U.S. Military Bases Overseas: Burden on Economy and Threat to Others.

At a time when the American economy undergoes crisis, the United States spends hundreds of billions of dollars each year on its military, of which a large sum goes to military bases overseas.

Is it necessary, in our modern era, for any country to have a decisive military presence all over the globe?

The United States has 6,000 bases on its own territory, while its overseas military facilities outnumber that of any other country in the globe. Experts estimate the number of bases to be between 600 and 800 spread throughout more than 130 countries. Investigative journalist, Wayne Madsen, believes several of these locations are kept secret.

“Recently, there was an incident where an Air Force enlisted man crashed into a wedding procession in Lithuania…it turns out he was attached to a U.S. air base in Lithuania … so everyday we notice additional U.S. bases that we seldom heard of in the past,” Madsen says.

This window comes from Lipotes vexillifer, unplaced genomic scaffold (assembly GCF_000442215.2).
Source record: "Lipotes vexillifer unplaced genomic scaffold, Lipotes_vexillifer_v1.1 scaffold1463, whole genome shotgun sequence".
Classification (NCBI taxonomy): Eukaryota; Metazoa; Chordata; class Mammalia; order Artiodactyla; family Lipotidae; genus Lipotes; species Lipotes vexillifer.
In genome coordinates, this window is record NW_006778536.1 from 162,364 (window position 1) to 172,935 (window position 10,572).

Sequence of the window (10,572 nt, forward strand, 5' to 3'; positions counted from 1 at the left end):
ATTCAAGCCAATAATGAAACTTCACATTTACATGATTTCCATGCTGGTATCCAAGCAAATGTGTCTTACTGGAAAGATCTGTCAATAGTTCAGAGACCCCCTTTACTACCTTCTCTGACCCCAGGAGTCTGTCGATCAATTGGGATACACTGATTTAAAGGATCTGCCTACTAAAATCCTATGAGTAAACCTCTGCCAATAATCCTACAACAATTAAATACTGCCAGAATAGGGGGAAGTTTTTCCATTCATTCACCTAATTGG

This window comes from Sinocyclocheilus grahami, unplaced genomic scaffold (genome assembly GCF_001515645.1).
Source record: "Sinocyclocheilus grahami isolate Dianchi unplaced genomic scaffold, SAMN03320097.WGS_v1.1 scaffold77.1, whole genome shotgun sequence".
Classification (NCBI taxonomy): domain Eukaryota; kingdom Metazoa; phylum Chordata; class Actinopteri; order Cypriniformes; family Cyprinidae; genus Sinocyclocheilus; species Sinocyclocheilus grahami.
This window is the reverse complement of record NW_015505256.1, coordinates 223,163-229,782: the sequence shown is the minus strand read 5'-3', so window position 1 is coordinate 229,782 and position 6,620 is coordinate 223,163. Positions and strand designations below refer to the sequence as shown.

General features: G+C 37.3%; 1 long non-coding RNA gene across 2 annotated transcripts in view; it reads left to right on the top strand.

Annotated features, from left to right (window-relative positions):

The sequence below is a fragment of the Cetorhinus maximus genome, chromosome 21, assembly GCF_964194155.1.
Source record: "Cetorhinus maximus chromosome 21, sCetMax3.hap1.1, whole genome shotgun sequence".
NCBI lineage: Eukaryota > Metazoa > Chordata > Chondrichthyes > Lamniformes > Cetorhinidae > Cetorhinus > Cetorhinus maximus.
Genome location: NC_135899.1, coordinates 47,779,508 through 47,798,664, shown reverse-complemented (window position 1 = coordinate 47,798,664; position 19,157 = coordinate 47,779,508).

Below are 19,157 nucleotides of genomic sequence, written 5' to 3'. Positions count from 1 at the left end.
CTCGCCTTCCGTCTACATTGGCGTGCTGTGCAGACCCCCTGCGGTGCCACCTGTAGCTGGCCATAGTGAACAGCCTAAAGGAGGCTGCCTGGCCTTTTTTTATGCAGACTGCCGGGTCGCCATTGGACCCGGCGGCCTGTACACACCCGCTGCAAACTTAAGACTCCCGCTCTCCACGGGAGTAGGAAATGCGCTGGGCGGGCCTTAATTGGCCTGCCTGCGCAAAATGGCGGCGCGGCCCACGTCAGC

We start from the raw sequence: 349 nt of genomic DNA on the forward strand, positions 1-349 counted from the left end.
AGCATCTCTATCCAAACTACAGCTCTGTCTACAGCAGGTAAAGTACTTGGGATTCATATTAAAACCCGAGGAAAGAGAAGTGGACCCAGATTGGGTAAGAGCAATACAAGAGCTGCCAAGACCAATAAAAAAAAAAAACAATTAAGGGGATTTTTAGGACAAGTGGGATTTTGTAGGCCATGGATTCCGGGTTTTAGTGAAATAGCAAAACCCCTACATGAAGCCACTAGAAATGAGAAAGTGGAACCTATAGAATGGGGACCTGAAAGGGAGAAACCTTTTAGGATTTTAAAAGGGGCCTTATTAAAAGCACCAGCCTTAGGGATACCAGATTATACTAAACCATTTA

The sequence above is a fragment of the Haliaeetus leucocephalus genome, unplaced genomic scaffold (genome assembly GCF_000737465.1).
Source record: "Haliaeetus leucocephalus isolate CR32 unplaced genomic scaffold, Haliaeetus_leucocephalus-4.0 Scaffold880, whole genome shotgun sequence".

Why such secrecy? Author and expert in U.S. military bases overseas, Alexander Cooley, says host countries often prefer to keep quite about those bases.

Usually, smaller countries tolerate U.S. presence in their territory in order to benefit from financial assistance. However, President Mikhail Saakashvili has welcomed U.S. presence on Georgian territory and has allocated several thousand hectares of land free of charge to the U.S. to use for military bases.

“Georgia wants a continuous and prolonged security engagement with the United States and with the West more broadly. Especially now that it sees that its path to EuroAtlantic integration has, in some way, been stymied. It perceives that a security relationship with the U.S. is the best way to guarantee that EuroAtlantic orientation,” Cooley says.

“So, any offer of Georgian territory or facilities to the United States or to NATO members is an attempt to lock in that kind of security interest and that type of engagement,” he adds.

Meanwhile, some analysts say the United States does not need 25% of its military bases overseas. Last year, the U.S. invested as much as the rest of the world’s budget for its military. And this comes at a time when American citizens are living the consequences of the global financial crisis. Madsen says Washington cannot afford the costs of those bases anymore.

Can the new U.S. President cut spending on the U.S. military and invest more in the needs of taxpayers? Analysts warn President Barrack Obama will not significantly curtail U.S. imperial ambition.

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